Could a disdain for this type of “news” lead to a decline in participation as well as a lack of substantive knowledge? Because the mass media has undue influence in shaping public opinion, these giant media corporations pass on their shared values to society by emphasizing issues and news favorable to corporate America and avoiding information that is not. This means that the public is exposed to ideas and opinions held by a handful of people.
It is well known that an informed public is the key to democracy. Corporations are rapidly, and subtly, destroying that. If Sinclair is allowed to broadcast the Kerry “documentary,” then the American public should not have to pay to see Michael Moore’s Fahrenheit 9/11.
12 October 2004
Thanks for the article, James. I’ve been actively involved with SEP in Melbourne for the last few months now. I did write a scathing letter to the editor of the Australian yesterday. The premise being, that they can extol our despotic prime minister all they like, but there are plenty of Australians who don’t buy such execrable dross, and those numbers are likely to grow when interest rates, etc., start to bite.
I also wrote not to expect Australian workers just to roll and over die to support proposed new legislation being passed to aid big business in their quest for a piece of the Global action. Off to work now.
13 October 2004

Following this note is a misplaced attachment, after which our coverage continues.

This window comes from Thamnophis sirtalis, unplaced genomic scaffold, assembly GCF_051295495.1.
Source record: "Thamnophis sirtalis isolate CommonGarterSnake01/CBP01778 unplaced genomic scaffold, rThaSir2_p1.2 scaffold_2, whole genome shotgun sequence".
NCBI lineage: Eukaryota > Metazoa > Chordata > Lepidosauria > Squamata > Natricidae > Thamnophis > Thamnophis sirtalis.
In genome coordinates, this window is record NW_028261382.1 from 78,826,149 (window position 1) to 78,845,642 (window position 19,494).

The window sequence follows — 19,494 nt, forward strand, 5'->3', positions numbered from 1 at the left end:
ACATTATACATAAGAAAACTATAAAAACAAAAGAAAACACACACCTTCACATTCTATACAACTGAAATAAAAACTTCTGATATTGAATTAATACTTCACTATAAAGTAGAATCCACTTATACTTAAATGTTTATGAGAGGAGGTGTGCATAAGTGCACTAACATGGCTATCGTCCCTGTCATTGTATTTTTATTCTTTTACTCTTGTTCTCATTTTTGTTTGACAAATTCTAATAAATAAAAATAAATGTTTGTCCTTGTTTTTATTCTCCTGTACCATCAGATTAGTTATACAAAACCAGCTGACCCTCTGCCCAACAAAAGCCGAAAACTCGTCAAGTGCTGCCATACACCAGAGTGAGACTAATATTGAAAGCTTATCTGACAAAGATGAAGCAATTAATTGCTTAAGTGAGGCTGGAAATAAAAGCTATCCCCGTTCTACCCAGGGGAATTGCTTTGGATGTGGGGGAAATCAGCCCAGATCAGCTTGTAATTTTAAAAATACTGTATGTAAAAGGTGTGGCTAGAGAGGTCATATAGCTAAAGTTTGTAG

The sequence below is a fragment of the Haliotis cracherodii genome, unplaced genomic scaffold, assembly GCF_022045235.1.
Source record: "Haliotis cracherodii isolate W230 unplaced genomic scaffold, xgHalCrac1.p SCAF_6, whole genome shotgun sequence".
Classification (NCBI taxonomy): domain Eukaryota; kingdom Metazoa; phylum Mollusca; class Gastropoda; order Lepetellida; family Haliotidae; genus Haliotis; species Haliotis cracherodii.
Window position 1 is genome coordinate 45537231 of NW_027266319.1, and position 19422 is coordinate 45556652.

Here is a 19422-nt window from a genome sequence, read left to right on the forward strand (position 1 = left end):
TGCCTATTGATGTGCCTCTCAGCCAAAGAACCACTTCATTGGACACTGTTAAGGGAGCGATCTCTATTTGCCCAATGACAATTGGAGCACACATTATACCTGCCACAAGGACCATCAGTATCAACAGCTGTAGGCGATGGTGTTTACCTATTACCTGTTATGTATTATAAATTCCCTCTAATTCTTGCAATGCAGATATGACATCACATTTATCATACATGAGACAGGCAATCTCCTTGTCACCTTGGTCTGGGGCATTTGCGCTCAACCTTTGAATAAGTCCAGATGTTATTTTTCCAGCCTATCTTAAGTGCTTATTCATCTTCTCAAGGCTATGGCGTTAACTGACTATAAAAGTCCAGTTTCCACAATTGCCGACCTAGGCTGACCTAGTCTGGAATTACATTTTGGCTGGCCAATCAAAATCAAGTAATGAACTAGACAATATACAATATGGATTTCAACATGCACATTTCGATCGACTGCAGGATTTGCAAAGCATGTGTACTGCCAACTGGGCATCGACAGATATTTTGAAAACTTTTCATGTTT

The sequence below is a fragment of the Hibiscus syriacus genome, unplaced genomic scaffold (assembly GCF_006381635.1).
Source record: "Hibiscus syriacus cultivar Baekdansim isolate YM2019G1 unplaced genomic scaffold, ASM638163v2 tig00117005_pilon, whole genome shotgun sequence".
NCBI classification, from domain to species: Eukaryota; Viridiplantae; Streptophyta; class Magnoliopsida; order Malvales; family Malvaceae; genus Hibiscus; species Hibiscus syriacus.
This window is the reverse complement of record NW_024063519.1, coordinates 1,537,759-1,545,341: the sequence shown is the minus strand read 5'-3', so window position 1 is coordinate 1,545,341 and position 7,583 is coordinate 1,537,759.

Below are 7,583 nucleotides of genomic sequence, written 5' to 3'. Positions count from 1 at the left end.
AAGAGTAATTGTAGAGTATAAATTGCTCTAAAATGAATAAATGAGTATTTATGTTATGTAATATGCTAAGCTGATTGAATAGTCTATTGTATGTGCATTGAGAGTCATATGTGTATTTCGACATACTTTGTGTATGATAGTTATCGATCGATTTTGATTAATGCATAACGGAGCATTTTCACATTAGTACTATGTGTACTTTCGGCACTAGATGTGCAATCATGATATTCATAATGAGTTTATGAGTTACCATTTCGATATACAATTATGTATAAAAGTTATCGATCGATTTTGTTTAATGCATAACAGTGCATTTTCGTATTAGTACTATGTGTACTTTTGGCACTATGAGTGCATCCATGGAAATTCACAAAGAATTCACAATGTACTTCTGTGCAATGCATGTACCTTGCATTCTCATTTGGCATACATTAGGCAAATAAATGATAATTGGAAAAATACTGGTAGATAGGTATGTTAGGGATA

As I am voting with an absent voter’s ballot, I would appreciate your advice for writing in the names of Mr. Van Auken and Mr. Lawrence, so as to avoid the vote being dismissed for a technical error. Also, are there other SEP candidates running in Ohio and in Knox County that I should know about? The only information I’ve received about the candidates in the coming election was from the Republicans.... At least I’ll know some of the people not to vote for.
This is the message I sent to Mr. Blackwell:
Dear Mr. Secretary of State Blackwell,
When I received my absent voter’s ballot from Knox County, Prec: 009/1 Mount Vernon 3-B, Monday, I was surprised that the SEP presidential candidate Bill Van Auken and SEP vice-presidential candidate Jim Lawrence were not included on the list. Then, I learned that despite having gathered nearly 8,000 petition names to be able to present themselves for the November 2 elections, your office had denied them access to the ballot, for reasons that appear to be très mesquin, or very petty at best.
Please rectify this situation. In a free society, everybody should have the right to express themselves and the right to vote, and to vote for whom we choose is one of our most fundamental means of expression.
8 October 2004
Thanks for another insightful article. I have always liked Thomas Paine, but I never read such an interesting history of his life and work. Teachers in the US are frequently asked where they go to church. Rather than engage in a fruitless dialogue about my very personal atheist beliefs with parents, etc., I simply quote Thomas Paine who said, “The world is my nation, and my religion is to do good.” Thanks again.
11 October 2004